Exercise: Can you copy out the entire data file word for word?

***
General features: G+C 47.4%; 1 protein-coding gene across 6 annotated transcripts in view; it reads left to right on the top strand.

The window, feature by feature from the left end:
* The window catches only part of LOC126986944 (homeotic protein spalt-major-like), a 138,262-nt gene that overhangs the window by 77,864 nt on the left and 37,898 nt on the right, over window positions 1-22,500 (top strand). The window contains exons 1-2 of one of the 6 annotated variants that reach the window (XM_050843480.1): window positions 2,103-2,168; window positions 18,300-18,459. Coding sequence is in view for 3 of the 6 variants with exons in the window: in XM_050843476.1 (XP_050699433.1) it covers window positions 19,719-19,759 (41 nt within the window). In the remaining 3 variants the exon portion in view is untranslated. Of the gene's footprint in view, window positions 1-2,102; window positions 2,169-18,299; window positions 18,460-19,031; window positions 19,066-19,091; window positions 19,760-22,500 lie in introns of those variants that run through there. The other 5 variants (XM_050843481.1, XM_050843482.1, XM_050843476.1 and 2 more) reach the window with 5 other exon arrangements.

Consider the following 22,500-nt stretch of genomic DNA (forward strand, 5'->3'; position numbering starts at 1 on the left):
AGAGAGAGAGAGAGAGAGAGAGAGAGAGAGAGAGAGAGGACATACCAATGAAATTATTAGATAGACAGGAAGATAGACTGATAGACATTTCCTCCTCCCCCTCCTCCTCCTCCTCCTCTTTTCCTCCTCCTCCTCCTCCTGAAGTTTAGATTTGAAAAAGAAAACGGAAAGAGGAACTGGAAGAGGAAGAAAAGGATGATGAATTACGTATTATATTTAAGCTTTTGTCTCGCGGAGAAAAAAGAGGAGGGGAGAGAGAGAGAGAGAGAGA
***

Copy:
General features: G+C 47.4%; 1 protein-coding gene across 6 annotated transcripts in view; it reads left to right on the top strand.

The window, feature by feature from the left end:
* The window catches only part of LOC126986944 (homeotic protein spalt-major-like), a 138,262-nt gene that overhangs the window by 77,864 nt on the left and 37,898 nt on the right, over window positions 1-22,500 (top strand). The window contains exons 1-2 of one of the 6 annotated variants that reach the window (XM_050843480.1): window positions 2,103-2,168; window positions 18,300-18,459. Coding sequence is in view for 3 of the 6 variants with exons in the window: in XM_050843476.1 (XP_050699433.1) it covers window positions 19,719-19,759 (41 nt within the window). In the remaining 3 variants the exon portion in view is untranslated. Of the gene's footprint in view, window positions 1-2,102; window positions 2,169-18,299; window positions 18,460-19,031; window positions 19,066-19,091; window positions 19,760-22,500 lie in introns of those variants that run through there. The other 5 variants (XM_050843481.1, XM_050843482.1, XM_050843476.1 and 2 more) reach the window with 5 other exon arrangements.

Consider the following 22,500-nt stretch of genomic DNA (forward strand, 5'->3'; position numbering starts at 1 on the left):
AGAGAGAGAGAGAGAGAGAGAGAGAGAGAGAGAGAGAGGACATACCAATGAAATTATTAGATAGACAGGAAGATAGACTGATAGACATTTCCTCCTCCCCCTCCTCCTCCTCCTCCTCTTTTCCTCCTCCTCCTCCTCCTGAAGTTTAGATTTGAAAAAGAAAACGGAAAGAGGAACTGGAAGAGGAAGAAAAGGATGATGAATTACGTATTATATTTAAGCTTTTGTCTCGCGGAGAAAAAAGAGGAGGGGAGAGAGAGAGAGAGAGAGA